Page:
BOSTON – President Xi Jinping seems to agree with the Athenian general who, more than 2,000 years ago, warned the people of Melos that the strong do what they wish and the weak do as they are compelled. His government insists that nearly all the South China Sea belongs to China — even islets and reefs close to the Philippines and five other littoral states but hundreds of miles from China.
Instead of raising China in harmony, Beijing’s policies point the world toward the brink of war. Intransigent, Beijing rejects the jurisdiction of the Permanent Court of Arbitration and its ruling that China has no historic rights to large swaths of the South China Sea and has wrongly abused not only fishing vessels from the Philippines but the coral riches beneath the water.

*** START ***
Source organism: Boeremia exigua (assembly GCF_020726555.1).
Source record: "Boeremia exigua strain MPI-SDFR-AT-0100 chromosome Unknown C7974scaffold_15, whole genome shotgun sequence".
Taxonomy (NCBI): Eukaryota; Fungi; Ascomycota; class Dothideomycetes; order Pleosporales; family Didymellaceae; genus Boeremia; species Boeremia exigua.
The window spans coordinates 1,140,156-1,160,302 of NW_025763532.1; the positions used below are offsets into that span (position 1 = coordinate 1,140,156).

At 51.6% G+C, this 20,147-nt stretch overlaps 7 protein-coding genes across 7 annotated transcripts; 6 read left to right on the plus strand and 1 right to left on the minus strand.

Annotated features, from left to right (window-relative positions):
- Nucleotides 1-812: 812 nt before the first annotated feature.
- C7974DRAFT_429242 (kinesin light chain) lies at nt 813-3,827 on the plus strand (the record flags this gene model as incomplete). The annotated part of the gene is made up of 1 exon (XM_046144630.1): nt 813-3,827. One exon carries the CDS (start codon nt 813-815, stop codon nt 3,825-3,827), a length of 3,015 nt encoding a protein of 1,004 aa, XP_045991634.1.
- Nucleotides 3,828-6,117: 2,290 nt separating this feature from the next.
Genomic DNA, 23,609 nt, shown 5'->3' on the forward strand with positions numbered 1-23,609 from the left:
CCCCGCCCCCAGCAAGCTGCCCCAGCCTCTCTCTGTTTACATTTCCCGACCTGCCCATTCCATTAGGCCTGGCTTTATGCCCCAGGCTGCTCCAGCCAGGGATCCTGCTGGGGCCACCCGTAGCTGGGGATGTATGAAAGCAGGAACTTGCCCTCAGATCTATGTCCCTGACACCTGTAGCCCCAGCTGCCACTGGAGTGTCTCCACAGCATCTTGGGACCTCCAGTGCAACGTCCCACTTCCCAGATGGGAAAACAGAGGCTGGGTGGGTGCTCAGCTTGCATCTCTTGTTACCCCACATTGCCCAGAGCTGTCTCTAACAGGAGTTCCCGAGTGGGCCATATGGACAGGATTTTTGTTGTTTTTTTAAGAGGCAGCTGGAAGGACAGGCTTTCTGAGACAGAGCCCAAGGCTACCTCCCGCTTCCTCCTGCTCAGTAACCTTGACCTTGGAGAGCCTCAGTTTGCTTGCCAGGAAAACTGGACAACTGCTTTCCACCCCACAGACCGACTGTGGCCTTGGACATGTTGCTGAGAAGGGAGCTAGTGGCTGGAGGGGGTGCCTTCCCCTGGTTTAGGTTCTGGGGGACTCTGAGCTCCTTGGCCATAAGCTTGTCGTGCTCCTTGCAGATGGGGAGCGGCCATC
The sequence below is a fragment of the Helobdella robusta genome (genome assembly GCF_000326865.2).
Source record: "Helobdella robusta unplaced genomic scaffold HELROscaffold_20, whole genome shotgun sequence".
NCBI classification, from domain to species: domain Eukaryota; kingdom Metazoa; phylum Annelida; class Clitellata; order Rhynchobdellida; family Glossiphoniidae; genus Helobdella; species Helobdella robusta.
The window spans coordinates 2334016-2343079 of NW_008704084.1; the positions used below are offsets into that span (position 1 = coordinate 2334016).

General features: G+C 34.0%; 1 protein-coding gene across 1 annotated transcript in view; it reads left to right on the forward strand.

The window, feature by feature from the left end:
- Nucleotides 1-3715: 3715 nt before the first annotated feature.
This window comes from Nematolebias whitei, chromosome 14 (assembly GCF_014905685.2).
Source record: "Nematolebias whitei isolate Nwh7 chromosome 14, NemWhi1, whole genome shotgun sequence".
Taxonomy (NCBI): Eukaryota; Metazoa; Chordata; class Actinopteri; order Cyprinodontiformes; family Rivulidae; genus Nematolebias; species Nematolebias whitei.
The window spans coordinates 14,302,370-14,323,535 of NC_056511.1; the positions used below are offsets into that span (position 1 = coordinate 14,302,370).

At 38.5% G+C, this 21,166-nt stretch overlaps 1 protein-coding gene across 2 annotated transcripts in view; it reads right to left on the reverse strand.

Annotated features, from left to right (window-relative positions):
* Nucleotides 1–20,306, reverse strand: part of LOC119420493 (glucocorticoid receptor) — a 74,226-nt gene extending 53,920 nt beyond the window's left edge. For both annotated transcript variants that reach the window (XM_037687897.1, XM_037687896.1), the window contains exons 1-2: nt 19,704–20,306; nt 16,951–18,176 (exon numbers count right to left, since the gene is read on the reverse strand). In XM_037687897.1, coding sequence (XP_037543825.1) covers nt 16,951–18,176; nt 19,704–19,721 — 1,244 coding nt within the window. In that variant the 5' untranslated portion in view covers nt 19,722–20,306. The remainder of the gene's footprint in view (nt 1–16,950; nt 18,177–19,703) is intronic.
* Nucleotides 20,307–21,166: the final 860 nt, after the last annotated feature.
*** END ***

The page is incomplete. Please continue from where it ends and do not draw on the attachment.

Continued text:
Skeptics about international law say that China behaves no differently from other great powers. Few, if any, have bowed to international tribunals. When Nicaragua complained that the United States was mining its waters, the Reagan administrations simply discarded the U.S. commitment to accept compulsory jurisdiction of the International Court of Justice and rejected the court’s ruling in 1986 against the U.S. In a similar vein, the George W. Bush administration “un-signed” the statute creating the International Criminal Court and abrogated, with no legal justification, the Nixon administration’s treaty with Moscow limiting ballistic missile defense.